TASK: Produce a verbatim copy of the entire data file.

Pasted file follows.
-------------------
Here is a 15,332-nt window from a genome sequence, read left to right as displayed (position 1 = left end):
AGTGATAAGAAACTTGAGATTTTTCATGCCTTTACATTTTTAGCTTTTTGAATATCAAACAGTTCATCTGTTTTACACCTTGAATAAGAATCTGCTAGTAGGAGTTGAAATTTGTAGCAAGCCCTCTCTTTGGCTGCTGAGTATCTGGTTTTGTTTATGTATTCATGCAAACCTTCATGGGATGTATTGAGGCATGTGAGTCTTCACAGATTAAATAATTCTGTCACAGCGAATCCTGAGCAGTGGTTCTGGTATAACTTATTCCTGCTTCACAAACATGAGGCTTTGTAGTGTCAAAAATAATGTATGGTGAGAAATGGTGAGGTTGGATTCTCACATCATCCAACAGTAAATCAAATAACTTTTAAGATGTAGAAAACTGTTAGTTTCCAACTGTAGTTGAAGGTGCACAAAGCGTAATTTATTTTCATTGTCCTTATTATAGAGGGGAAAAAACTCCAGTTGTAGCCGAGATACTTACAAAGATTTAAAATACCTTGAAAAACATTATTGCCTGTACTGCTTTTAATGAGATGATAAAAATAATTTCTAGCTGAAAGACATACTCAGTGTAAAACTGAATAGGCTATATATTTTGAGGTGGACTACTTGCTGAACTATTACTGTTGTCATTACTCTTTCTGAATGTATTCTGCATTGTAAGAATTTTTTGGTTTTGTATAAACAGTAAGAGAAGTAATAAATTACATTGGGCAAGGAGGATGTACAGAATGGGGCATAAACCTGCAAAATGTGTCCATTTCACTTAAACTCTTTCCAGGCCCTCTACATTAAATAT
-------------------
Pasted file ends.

Here is a 15,332-nt window from a genome sequence, read left to right as displayed (position 1 = left end):
AGTGATAAGAAACTTGAGATTTTTCATGCCTTTACATTTTTAGCTTTTTGAATATCAAACAGTTCATCTGTTTTACACCTTGAATAAGAATCTGCTAGTAGGAGTTGAAATTTGTAGCAAGCCCTCTCTTTGGCTGCTGAGTATCTGGTTTTGTTTATGTATTCATGCAAACCTTCATGGGATGTATTGAGGCATGTGAGTCTTCACAGATTAAATAATTCTGTCACAGCGAATCCTGAGCAGTGGTTCTGGTATAACTTATTCCTGCTTCACAAACATGAGGCTTTGTAGTGTCAAAAATAATGTATGGTGAGAAATGGTGAGGTTGGATTCTCACATCATCCAACAGTAAATCAAATAACTTTTAAGATGTAGAAAACTGTTAGTTTCCAACTGTAGTTGAAGGTGCACAAAGCGTAATTTATTTTCATTGTCCTTATTATAGAGGGGAAAAAACTCCAGTTGTAGCCGAGATACTTACAAAGATTTAAAATACCTTGAAAAACATTATTGCCTGTACTGCTTTTAATGAGATGATAAAAATAATTTCTAGCTGAAAGACATACTCAGTGTAAAACTGAATAGGCTATATATTTTGAGGTGGACTACTTGCTGAACTATTACTGTTGTCATTACTCTTTCTGAATGTATTCTGCATTGTAAGAATTTTTTGGTTTTGTATAAACAGTAAGAGAAGTAATAAATTACATTGGGCAAGGAGGATGTACAGAATGGGGCATAAACCTGCAAAATGTGTCCATTTCACTTAAACTCTTTCCAGGCCCTCTACATTAAATAT